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Trade talks: America better listen!

Trade Talks: America Better Listen!

The morning papers in late September 1986 carried stories that identified five issues that the U.S. Trade Representative thought so important he would walk away from the talks if they were not on the table. These issues--agriculture, services, intellectual property, foreign investment, and dispute settlement--provide much of the focus of C. Michael Aho and Jonathan David Aronson's analysis. In general, this book demonstrates a high level of awareness of the issues, the processes of international negotiation, and the intricacies of foreign economic policymaking.

After setting the admittedly challenging economic and political context for the latest series of trade negotiations, Aho and Aronson set ambitious goals for them in terms of higher economic growth and greater discipline. The second part of the book analyzes the national goals and constraints of the three major blocs in the negotiations--the United States, other industrial countries, and the developing countries. The concluding section outlines the authors' view on negotiating strategy. The sections are of uniformly high quality; the chapters on goals, constraints, and internal policymaking of the major actors will be of value to anyone with a general interest in foreign trade policy.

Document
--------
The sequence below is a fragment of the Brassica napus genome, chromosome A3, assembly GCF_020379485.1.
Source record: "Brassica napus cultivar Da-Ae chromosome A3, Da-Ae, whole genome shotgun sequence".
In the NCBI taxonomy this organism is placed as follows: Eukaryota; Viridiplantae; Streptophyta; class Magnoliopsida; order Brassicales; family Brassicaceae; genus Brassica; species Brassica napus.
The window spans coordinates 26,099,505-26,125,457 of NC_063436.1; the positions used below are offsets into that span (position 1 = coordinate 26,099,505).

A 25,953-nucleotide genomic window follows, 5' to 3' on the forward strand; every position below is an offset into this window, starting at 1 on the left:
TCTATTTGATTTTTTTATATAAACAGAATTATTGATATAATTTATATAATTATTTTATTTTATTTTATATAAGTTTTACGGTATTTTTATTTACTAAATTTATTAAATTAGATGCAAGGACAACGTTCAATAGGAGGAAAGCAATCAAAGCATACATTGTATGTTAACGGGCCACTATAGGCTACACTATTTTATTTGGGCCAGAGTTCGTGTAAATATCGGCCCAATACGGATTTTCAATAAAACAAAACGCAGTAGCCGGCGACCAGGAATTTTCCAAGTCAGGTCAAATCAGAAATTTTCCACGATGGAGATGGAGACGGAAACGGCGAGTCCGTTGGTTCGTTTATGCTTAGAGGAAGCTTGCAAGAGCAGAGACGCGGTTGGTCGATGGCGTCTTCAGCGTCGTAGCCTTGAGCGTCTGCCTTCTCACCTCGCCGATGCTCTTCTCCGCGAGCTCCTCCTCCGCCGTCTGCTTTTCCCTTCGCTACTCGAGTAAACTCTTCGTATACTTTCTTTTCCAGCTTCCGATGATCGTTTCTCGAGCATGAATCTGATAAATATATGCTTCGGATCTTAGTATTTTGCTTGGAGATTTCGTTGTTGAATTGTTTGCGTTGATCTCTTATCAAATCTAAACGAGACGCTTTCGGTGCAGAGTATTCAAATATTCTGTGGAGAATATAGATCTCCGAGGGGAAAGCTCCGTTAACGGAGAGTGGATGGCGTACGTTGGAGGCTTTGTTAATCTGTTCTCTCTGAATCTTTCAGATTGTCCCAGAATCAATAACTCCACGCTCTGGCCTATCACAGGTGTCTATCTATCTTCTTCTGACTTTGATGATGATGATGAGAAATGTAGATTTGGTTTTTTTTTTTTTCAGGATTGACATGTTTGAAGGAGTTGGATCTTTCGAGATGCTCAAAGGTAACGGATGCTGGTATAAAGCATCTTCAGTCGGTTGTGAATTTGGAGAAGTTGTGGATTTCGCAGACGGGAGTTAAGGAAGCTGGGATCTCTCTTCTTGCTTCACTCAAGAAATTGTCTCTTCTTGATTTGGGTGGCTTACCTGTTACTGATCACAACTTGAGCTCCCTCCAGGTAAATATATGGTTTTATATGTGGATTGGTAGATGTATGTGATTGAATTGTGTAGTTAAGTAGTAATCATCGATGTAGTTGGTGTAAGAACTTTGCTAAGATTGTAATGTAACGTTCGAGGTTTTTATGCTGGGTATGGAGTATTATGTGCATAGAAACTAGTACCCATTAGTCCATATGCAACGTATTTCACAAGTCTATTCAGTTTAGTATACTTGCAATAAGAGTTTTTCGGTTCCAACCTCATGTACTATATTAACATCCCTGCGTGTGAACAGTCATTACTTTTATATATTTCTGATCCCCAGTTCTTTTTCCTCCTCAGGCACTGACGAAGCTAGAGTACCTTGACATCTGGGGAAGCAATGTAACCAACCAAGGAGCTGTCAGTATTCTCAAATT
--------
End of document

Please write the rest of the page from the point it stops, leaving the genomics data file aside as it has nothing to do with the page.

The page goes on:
The successful pursuit of accessibility and generality inevitably left gaps which various specialists will clamor to fill. For example, because the focus of Trade Talks is indeed trade talks, the discussion of labor adjustment measures was perfunctory, and perhaps not in tune with the most current thinking. Aho and Aronson concentrate their analysis on the functioning of the Trade Adjustment Assistance Act and measures to stretch out the timeframes for adjustment in selected basic industrial sectors. By comparison, a task force set up by the U.S. Secretary of Labor on economic adjustment and worker dislocation is examining policies that apply to displaced workers from all sectors of the economy, with a view toward compressing the timeframe in which an individual can make a satisfactory adjustment to economic change. One result of this approach may be to lower the profile of adjustment policy as a constraint on trade negotiations. Aho and Aronson state the problem faced by adjustment policy very succinctly: "Trade does create new jobs--probably more than it destroys--but they are entirely different jobs, requiring entirely different skills." However, they seem not to have looked closely at measures that are currently being considered to promote a more flexible, mobile, and skilled labor force.